Tahlequah Daily Press

Local News

December 21, 2012

NSU pool still not ready; swim team doing ‘surprisingly well’

TAHLEQUAH — Patrons of the indoor swimming pool at Northeastern State University’s Fitness Center have been fish out of water since mid-September, but university officials  say progress on renovations is being made.

NSU has had a plan in place since last spring to renovate the aging facility, but a complaint filed with the Cherokee County Health Department by a local swimmer prompted a Sept. 17 closure of the pool.

In a November Daily Press update, Todd Enlow, NSU director of capital projects and planning said that since September, the pool deck had been torn out, new metal decking had been installed, and crews were awaiting a shipment of rebar before pouring the concrete for the actual deck. He also indicated NSU had no firm date for re-opening the facility.

Plans for a zero-entry ramp into the pool have also been part of the discussion between the administration and GH2 Architects, along with the possibility of adding an outside entrance from the parking lot to the pool, to allow access to patrons while the other side of the Fitness Center is being renovated.

“Final decisions for a zero-entry ramp and an outside pool entrance have not been made,” NSU Vice President for Operations Tim Foutch said this week. “We are continuing to work with the project architect on these issues, and anticipate additional information to consider in early January.”

Foutch said that since November, the pool deck replacement has been completed.

“All metal decking is installed, and the concrete deck is in place,” said Foutch. “The drains are currently being installed. Carpet removal and additional work in the pool area and locker rooms are part of the architect assessment, anticipated in early January.”

Since the facility’s closing, NSU students, Continuing Education water aerobics participants, the Tahlequah Boys & Girls Club USA Swimming Team Stingrays, and other community members have had to find alternative sites for swimming, or cease swimming altogether. Many area residents had been using the pool for therapy for various syndromes, like arthritis and congestive heart failure, and several triathletes called it their base of operations.

Stingrays Coach Bob Bradshaw said the B&GC team has seen a 60 percent reduction in participation since September.

“We’re holding on; we’ve got 22 swimmers hanging in there, and we had about 60 [back in September],” said Bradshaw. “I’m sure we’ll get them back once the NSU pool re-opens, but a lot of them can’t travel. I figured even if we lost 60 percent of our team, we can stay together, and that’s where we’re at right now.”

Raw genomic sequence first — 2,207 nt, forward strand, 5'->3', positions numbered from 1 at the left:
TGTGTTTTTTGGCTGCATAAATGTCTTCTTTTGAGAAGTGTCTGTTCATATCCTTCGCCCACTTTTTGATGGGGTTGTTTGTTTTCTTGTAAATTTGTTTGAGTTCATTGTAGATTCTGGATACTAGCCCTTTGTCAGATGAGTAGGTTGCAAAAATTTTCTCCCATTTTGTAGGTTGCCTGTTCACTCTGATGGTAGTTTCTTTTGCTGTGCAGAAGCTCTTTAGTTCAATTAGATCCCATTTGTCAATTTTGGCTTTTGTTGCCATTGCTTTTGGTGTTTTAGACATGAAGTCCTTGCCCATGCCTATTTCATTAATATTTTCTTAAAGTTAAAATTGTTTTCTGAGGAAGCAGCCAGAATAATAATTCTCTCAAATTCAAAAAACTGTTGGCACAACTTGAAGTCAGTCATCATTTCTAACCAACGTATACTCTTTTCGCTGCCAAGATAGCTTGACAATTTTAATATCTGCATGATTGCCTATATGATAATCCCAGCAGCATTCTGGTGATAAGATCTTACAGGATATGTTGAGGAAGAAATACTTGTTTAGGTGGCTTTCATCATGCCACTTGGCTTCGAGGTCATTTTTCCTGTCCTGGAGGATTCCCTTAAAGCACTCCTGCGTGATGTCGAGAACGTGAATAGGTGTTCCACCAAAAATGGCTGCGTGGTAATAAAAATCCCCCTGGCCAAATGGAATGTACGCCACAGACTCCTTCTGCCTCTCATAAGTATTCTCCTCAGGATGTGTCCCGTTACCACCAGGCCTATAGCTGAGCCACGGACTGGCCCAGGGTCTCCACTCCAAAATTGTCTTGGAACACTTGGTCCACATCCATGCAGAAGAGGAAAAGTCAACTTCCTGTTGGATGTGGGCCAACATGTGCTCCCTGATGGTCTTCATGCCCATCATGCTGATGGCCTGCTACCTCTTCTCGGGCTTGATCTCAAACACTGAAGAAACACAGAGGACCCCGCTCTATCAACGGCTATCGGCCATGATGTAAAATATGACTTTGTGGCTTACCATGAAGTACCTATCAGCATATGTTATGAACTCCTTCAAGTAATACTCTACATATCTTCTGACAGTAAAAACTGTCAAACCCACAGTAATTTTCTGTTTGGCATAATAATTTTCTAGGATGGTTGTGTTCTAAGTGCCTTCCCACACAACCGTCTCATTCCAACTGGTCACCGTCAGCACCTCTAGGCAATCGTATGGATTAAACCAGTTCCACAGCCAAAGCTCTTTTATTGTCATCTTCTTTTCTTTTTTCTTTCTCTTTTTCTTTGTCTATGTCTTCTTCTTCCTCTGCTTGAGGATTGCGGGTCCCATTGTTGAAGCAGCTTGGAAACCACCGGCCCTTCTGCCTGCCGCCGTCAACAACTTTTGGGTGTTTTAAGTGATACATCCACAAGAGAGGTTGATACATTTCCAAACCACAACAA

Bradshaw indicated the Stingrays is the only Tahlequah B&GC athletic group that’s financially stable, and said he’s positive the team will expand once adequate local facilities are available.

According to Foutch, a more definitive timeline for re-opening the facility is expected in early January.

“The architect report anticipated in early January will  provide the needed specifics about whether a pool re-opening date prior to the beginning of the renovation phase is feasible or not,” said Foutch.

The remaining team members have been practicing at Maryetta School in Stilwell twice a week, as well as at the Muskogee Swim and Fitness on Saturday mornings for an hour. In an earlier report, Bradshaw indicated the pool at Maryetta is less than optimum for competitive practice, as the water temperature is too warm. But he quickly realized it would be necessary to use the facility to keep the team together.

“We’ve used Maryetta before, and they work with us on the cost,” said Bradshaw. “Muskogee charges us $50 per hour, and they only have one hour a week available. We’ve been going there, but now that we can use Maryetta, we’ll stop going to Muskogee.”

A new outdoor swimming pool is one project included in a proposed $21 million sales tax package local voters will consider Tuesday, Jan. 8, 2013. If approved, the pool will be built west of town as part of the Anthis-Brennan Sports Facilities near the Tahlequah Industrial Park. Mayor Jason Nichols has indicated the pool would have lanes available for lap swimming.

Bradshaw said he was unaware of the city’s plan to build a new outdoor pool, but has some ideas how to make it a profitable venture. Bradshaw said he worked with U.S. Olympic swimmer Mark Spitz several years ago on a proposed indoor pool for Tahlequah, but was turned down by the Tahlequah Parks and Recreation Board.

However, outdoor pools in Oklahoma, even if heated, can’t remain open more than five months per year, at most. Such a facility would only serve a recreational purpuse, and would do little good for the Stingrays, triathletes, water aerobics classes, or therapeutic swimmers. Some residents have also pointed out Tahlequah already has an outdoor pool, at Sequoyah City Park.

Bradshaw has a different idea.

“If they’re going to build a new pool, then why not put a bubble over it?” asked Bradshaw. “That’s what Spitz was talking about, and would be similar to what they have as a practice facility at NSU. That way, the pool would be available year-round, and would pay for itself in no time. We’ve done studies, when we went to the committee years ago, to determine costs, and what brought in the most income – without fail – was an indoor swimming pool, because it’s available all year.”

Despite the setbacks, Bradshaw said the team is performing surprising well.

“We just went to a meet in Bartlesville - the Stars of Winter – and did really well, considering,” said Bradshaw. “We had one girl, Sydney Taylor, who won the 100 backstroke in the 11- and 12-year-old category, and got second in the 50-free and first in the 100-back. Her older sister, Kherissa, got second in the 100 back and placed in the 500 free.”

Bradshaw said he also has younger teammates, 9- and 10-year-olds, who performed well.

“We also had some little kids who surprised me, including Rocky Hensley, who placed in two events, and Carolina Smith, who placed in four events,” said Bradshaw. “Everybody lowered their times, and this was a big-time meet. I thought we’d just go to make a showing, and the kids really surprised me. They refuse to give up.”